Anyway, I finally made it into the courtyard and wandered across to the small, glass walled outbuilding that houses the canteen and slid open the door.
Inside, as you’d expect it’s very white, very bare looking and judging by the lunchtime crowd, very Shoreditch, which is hardly surprising given the location. There’s a counter with a well-equipped open kitchen to the left and some communal seating in a dining area.
I normally research my restaurant eating and drinking options meticulously before I even book, but this time I had somehow dropped a massive bollock. I was absolutely flabbergasted when the server told me Rochelle Canteen doesn’t sell alcohol. It turns out it’s BYO with £5 corkage. Taking a brief moment to repeatedly slap my own forehead violently, interspersed with shouting “stupid!” “STUPID!” I resigned myself to soft drinks and tap water. Yeah. Bastard.
Recovering my cool, I scanned the menu and was struck by two thoughts.
1) It’s not frigging cheap
2) I want to order everything.
This is bad news. The worst possible combination. A menu perfect storm ensuring that I will probably leave devoid of any dignity, crawling towards the exit, uncomfortably full and being extremely vocal in my agonised groaning. At the same time, I’ll certainly be so utterly skint I’ll have to resort to selling my beautiful, taut, muscular young body to accumulate the train fare home.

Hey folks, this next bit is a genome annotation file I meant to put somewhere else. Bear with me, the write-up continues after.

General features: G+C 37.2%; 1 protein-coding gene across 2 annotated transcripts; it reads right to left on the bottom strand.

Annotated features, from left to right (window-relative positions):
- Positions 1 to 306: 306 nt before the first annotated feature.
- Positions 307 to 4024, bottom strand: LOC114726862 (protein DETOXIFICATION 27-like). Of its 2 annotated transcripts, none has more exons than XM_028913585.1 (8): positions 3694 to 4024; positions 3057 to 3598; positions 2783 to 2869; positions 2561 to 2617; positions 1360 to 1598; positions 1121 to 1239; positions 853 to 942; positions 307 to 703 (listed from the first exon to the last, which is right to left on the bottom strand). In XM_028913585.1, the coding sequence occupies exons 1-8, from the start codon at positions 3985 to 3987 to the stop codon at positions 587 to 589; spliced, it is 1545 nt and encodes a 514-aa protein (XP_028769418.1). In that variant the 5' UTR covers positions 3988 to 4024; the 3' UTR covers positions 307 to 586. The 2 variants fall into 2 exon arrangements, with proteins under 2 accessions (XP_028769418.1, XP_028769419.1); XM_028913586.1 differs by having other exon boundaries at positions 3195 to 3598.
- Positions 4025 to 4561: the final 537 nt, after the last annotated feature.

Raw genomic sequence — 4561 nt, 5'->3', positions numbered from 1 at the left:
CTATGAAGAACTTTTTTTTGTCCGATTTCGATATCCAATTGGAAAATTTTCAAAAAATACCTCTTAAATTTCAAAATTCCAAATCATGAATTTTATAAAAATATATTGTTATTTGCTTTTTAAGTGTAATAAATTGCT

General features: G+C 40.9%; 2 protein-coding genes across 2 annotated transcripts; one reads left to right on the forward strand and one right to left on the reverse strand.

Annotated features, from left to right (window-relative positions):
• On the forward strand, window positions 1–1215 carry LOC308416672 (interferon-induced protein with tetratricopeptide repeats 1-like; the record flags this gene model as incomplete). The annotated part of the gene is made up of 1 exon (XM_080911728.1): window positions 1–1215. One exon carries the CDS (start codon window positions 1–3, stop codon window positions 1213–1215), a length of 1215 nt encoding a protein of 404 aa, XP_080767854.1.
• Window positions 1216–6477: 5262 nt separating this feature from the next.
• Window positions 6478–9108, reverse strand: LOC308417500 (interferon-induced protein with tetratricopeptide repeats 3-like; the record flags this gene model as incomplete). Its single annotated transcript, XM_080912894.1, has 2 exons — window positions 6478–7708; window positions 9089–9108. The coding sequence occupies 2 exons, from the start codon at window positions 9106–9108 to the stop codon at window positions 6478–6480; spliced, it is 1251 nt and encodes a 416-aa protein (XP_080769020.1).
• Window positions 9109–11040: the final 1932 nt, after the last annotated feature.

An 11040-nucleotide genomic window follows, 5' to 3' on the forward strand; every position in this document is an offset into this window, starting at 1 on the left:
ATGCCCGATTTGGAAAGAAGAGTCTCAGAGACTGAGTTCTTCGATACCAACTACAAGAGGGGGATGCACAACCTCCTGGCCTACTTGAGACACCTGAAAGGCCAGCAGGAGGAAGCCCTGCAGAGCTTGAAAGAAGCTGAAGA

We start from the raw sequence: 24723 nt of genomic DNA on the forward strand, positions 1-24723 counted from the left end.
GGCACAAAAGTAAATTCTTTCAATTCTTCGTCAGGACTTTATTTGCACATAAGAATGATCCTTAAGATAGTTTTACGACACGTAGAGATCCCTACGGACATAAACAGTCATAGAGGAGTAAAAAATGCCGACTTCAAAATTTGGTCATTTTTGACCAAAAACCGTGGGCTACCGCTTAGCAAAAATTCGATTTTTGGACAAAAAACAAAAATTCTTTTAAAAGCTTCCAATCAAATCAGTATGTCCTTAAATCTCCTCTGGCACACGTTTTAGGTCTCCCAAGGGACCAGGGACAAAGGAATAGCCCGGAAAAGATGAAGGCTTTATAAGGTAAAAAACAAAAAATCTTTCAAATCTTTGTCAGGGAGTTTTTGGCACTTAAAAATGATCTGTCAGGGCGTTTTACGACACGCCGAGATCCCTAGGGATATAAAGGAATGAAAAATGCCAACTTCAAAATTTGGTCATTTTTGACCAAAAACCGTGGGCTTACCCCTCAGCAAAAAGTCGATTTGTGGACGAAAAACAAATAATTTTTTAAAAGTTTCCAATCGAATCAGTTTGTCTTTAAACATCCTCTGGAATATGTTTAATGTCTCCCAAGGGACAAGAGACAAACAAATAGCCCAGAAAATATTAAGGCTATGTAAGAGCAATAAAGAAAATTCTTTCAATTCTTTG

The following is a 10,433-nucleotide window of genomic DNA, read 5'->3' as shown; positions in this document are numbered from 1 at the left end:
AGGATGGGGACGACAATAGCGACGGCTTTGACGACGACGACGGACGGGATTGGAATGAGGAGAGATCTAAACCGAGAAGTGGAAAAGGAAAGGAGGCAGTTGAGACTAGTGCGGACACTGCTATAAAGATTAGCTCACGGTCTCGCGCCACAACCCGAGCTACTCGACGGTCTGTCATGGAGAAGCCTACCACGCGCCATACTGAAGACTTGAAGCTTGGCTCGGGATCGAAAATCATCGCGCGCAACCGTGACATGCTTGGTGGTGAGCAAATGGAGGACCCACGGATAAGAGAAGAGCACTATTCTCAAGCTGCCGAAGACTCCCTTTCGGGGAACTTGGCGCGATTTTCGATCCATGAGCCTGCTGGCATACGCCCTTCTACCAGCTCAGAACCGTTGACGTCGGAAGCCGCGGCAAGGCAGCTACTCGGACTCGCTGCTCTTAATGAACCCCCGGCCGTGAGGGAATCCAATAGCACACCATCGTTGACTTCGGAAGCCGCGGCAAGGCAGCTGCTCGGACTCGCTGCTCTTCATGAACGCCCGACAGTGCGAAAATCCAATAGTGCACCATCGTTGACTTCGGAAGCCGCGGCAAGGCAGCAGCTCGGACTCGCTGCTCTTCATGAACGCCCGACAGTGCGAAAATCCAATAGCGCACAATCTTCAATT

Damn you Rochelle Canteen! *fist shake*
Taking into account that it was cold, grey and damp outside, conditions mirrored by me on a personal level after wandering around trying to find the entrance, I ordered duck broth with “Frittaten” (A herb pancake cut into ribbons and draped artfully in the soup). They’d run out of Duck, but they had chicken. Even better. I could think of nothing more comforting to someone in my bedraggled condition. Simple clean flavours, steaming hot and absolutely delicious. Like the peasant I am, I quickly progressed from mannered spoonful’s to dunking huge chunks of sourdough bread slathered with butter into the broth and from there into my gob and felt better and better with every slurp and bite.